Battle Royale games have gone from a niche to the mainstream in the past year, from PlayerUnknown’s Battlegrounds breaking concurrent player records on Steam to Fortnite achieving the title for most viewed stream on Twitch. There’s just something about landing on an island with other players and killing each other that resonates well with gamers (but we won’t read into that!).
But while PUBG and Fortnite are the two popular options at the moment, there are a variety of Battle Royale games available in 2018 that offer a unique twist on the standard BR formula. Here’s where we list the best Battle Royale games available in 2018 for PS4, Xbox One, PC and even iOS and Android.
We can’t talk about Battle Royale games without giving a mention to PlayerUnknown’s Battlegrounds, or PUBG as it’s better known. If you haven’t heard of PUBG, where have you been? The game launched in early 2017 and soared to previously unseen heights of popularity, becoming the game with the most concurrent players ever on Steam.
In terms of the Battle Royale formula, it’s pretty standard: you parachute onto an island with 99 other players, you scavenge for weapons and the last person standing wins. Where PUBG differs from other BR games is the attachments system; gamers can customise weapons with attachments found across the map to help get an edge in the PvP arena.
Fortnite Battle Royale
If the ultra-realism of PUBG is a little much for you, then chances are that you’ve played, or at least heard of, Fortnite. Developed by Epic Games, Fortnite has two game modes; Save The World, a co-op campaign, and Battle Royale. While you have to pay to access the former while in Early Access, the latter is free – and that’s what has helped it become popular.
It’s not just the lack of a price tag that makes Fortnite attractive; compared to the nitty gritty of PUBG, Fortnite provides something bright and arcade with a simpler, colour-coded weapons system and an intuitive building system that can really change the dynamic of the game, especially in those crucial 1v1 moments. Epic Games constantly introduce crazy game modes and whacky weapons too, which keeps things interesting.
Darwin Project is one of the newer entries to the market, and is currently free-to-play as part of Steam’s Early Access program. Don’t let the Early Access status put you off though; like other BR developers, Scavengers Studio is constantly adding new modes and content to the game. And besides, it’s a completely unique take on the genre that should provide hours of entertainment.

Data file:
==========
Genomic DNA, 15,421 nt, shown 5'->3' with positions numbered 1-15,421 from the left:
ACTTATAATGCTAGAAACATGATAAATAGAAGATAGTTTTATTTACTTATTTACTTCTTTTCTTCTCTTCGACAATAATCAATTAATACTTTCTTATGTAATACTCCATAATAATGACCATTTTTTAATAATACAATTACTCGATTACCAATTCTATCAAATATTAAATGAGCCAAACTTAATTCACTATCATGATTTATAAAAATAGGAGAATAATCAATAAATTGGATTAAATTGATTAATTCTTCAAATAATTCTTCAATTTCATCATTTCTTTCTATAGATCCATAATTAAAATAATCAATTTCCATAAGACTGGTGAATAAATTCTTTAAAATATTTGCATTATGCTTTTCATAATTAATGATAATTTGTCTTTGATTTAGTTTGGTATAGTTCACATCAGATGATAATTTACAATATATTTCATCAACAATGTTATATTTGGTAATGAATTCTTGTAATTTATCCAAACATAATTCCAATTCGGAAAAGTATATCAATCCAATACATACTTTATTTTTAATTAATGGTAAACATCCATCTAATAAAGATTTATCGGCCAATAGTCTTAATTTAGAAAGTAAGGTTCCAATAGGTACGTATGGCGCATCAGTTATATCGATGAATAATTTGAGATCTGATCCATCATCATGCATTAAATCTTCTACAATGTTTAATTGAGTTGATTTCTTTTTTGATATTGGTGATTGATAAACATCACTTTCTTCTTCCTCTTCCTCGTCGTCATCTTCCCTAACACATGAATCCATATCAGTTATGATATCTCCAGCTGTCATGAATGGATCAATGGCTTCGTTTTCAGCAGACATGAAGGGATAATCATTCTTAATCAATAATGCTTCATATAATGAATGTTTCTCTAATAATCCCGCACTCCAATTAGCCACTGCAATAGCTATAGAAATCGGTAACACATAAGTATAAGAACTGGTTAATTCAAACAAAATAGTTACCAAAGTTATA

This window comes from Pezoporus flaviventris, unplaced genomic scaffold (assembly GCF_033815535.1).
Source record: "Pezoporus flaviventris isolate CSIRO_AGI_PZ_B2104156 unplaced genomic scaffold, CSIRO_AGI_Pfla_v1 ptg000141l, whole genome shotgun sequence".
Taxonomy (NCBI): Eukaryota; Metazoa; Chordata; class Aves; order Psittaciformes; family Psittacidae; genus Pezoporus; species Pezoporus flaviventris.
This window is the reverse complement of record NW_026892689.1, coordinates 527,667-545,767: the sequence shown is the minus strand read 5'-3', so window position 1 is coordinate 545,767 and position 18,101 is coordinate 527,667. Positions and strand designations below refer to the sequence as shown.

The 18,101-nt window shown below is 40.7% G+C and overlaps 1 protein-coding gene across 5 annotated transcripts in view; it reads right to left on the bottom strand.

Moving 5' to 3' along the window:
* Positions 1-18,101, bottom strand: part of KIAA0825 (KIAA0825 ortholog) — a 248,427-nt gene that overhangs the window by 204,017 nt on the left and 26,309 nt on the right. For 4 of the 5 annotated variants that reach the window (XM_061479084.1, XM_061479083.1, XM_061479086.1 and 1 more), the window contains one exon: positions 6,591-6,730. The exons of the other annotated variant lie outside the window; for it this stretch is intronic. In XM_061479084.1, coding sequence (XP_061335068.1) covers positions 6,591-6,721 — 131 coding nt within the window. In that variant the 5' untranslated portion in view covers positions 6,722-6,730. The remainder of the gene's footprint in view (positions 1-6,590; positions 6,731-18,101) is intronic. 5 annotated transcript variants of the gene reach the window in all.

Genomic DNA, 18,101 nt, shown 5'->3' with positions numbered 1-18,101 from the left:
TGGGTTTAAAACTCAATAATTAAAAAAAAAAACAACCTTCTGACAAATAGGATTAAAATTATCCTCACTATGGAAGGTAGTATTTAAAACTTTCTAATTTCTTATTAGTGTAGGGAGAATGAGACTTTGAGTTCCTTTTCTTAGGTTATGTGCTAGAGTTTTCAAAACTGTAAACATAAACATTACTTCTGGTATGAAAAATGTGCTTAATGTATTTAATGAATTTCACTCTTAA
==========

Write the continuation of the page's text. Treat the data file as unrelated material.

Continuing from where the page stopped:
Why? The Darwin Project is designed to look like a TV show – a game streamer’s dream. You’re dropped into a small map with nine other players, and like in other BR games, you have to kill each other. What makes this different, though, is that you’ll have a Show Director watching over you at all times. Controlled by an online player, the Director can help or hinder players at their own will. From destroying entire sections with nuclear explosions to giving a weak player a boost of health, it helps keep things entertaining – for the viewer, anyway!
It’s available to play on PC via Steam Early Access right now.
Like the fleet of .io browser-based games that rose to new heights of popularity in 2017, Surviv.io is a browser-based top-down Battle Royale game. While it may look a little bit basic on the surface, it’s actually quite fun.
There’s no hanging around with Surviv.io; as soon as you click play, you’re instantly in a match with other online players. Each player is represented by circles, with a range of weaponry and useful items strewn across the map. The matches are much shorter than the likes of PUBG and Fortnite, but it provides a nice, quick BR fix with fast-paced gameplay and lots of items to choose from.
Want to play? Just head over to the Surviv.io website.
Radical Heights is another free-to-play Battle Royale game, though this one is a little rough around the edges; even the developers are calling it “X-TREME early access”. In layman’s terms, you’ll probably encounter bugs and glitches when playing. That doesn’t make Radical Heights any less interesting though.
It’s a unique spin on the BR genre; it’s zone-based, rather than circle-based, which provides a nicer experience for players as they tend not to get caught in the last-minute rush to the safe zone like in Fortnite and PUBG. You’ll also encounter game show-esque elements, like a platform that you can stand on to win items (it also plays loud music so those around you know what you’re doing!).
Oh, and you collect money from the people that you kill. This cash stays with you beyond the match, allowing you to purchase cosmetic upgrades or use them at an ATM in-game to get early access to weapons.
The bad news is that developers Boss Key Productions has since closed down, and while the Radical Heights servers will remain active for some time, there won't be much in the way of bug fixes or new content.
If you still want to give it a go, take a look at Radical Heights on Steam.